Glacier surface mass balance (SMB) observations for the Andes Cordillera are limited and therefore estimates of the SMB contribution to sea-level rise are highly uncertain. Here (in Part 3), we simulate glacier surface meteorological and hydrological conditions and trends for the Andes Cordillera (1979/80–2013/14; 35 years), covering the tropical latitudes in the north down to the sub-polar latitudes in the far south, including the Northern Patagonia Icefield (NPI) and Southern Patagonia Icefield (SPI). Surface meteorological conditions and heat- and mass-transfer processes were simulated for all glaciers having an area equal to or greater than 0.5 km2. SnowModel – a fully integrated energy balance, blowing-snow distribution, multi-layer snowpack, and runoff routing model – was used to simulate glacier SMBs for the Andes Cordillera. The Randolph Glacier Inventory (RGI; v. 4.0) and NASA Modern-Era Retrospective Analysis for Research and Applications (MERRA) products, downscaled in SnowModel, allowed us to conduct relatively high-resolution (1-km horizontal grid; 3-h time step) simulations of glacier air temperature, precipitation, sublimation, evaporation, runoff, and SMB. These simulated glacier SMBs were verified against both independent direct observed annual glacier SMB and satellite gravimetry and altimetry derived SMB, indicating a good agreement. For Andes glaciers, the 35-year mean annual SMB was found to be −1.13 m water equivalent (w.e.), while the cumulative SMB was −39.6 m w.e., which is equal to a cumulative SMB contribution of 3.4 mm sea-level equivalent (SLE) (∼0.1 mm SLE per year). However, for both NPI and SPI, the mean SMB was positive (where likely calving explains why geodetic estimates are negative). For the Andes Cordillera, the simulated mean glacier-specific runoff was 41 L s−1 km−2, while for NPI and SPI it was 213 and 198 L s−1 km−2, respectively, indicating available water resources from NPI and SPI.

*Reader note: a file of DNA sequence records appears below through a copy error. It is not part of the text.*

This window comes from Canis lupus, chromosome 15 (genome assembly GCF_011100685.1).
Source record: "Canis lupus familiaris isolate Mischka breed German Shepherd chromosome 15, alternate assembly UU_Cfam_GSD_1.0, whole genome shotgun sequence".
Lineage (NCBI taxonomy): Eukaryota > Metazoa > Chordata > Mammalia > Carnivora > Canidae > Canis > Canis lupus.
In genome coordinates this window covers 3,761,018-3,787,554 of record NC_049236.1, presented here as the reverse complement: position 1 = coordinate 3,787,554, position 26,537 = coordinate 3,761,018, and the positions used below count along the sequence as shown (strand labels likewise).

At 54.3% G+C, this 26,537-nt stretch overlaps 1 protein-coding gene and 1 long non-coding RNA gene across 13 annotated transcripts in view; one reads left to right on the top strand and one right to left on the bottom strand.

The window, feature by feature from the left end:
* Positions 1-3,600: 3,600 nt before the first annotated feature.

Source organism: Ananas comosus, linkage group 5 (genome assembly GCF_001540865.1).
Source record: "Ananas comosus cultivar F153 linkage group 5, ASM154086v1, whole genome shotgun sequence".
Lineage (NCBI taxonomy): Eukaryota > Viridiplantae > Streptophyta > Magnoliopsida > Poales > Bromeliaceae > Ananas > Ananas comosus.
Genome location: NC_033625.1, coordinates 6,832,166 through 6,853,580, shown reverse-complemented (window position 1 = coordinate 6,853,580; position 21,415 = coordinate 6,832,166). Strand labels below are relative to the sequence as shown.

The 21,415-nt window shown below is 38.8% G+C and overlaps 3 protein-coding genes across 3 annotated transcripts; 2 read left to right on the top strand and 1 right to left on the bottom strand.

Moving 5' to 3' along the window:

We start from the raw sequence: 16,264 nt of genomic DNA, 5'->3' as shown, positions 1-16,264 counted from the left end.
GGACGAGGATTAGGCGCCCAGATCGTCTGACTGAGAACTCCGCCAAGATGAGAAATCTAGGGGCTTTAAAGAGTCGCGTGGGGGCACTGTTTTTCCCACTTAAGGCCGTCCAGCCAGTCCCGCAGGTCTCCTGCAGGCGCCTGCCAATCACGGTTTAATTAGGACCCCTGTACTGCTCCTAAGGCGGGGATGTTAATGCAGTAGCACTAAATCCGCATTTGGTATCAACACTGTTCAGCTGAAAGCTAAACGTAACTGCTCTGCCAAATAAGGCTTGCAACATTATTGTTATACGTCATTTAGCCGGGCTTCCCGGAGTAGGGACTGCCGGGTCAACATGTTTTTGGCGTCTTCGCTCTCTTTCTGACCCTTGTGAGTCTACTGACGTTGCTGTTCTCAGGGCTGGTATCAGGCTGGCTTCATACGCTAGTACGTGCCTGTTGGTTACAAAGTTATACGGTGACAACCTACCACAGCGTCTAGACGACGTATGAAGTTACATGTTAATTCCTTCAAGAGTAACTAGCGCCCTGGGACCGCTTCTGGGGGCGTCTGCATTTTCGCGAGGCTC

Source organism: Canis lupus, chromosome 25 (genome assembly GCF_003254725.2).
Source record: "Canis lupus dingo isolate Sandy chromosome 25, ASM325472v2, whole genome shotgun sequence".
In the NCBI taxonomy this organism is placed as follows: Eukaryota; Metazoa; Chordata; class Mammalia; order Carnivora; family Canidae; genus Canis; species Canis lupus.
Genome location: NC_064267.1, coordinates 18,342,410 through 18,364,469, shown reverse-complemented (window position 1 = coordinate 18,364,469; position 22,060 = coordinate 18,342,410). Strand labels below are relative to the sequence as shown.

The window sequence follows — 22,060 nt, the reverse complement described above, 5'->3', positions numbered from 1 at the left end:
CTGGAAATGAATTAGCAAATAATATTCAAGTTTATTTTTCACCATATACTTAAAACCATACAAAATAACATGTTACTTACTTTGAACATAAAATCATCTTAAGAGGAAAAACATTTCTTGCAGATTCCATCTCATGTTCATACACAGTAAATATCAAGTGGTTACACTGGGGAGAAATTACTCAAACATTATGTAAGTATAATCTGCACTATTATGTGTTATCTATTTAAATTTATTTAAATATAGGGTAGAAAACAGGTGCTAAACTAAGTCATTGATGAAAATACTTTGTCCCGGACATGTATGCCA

FingerprintDive into the research topics of 'The Andes Cordillera. Part III: glacier surface mass balance and contribution to sea level rise (1979–2014)'. Together they form a unique fingerprint.
- Department of Biological and Geographical Sciences - Senior Lecturer
- School of Applied Sciences
- Centre for Human and Physical Geography - Member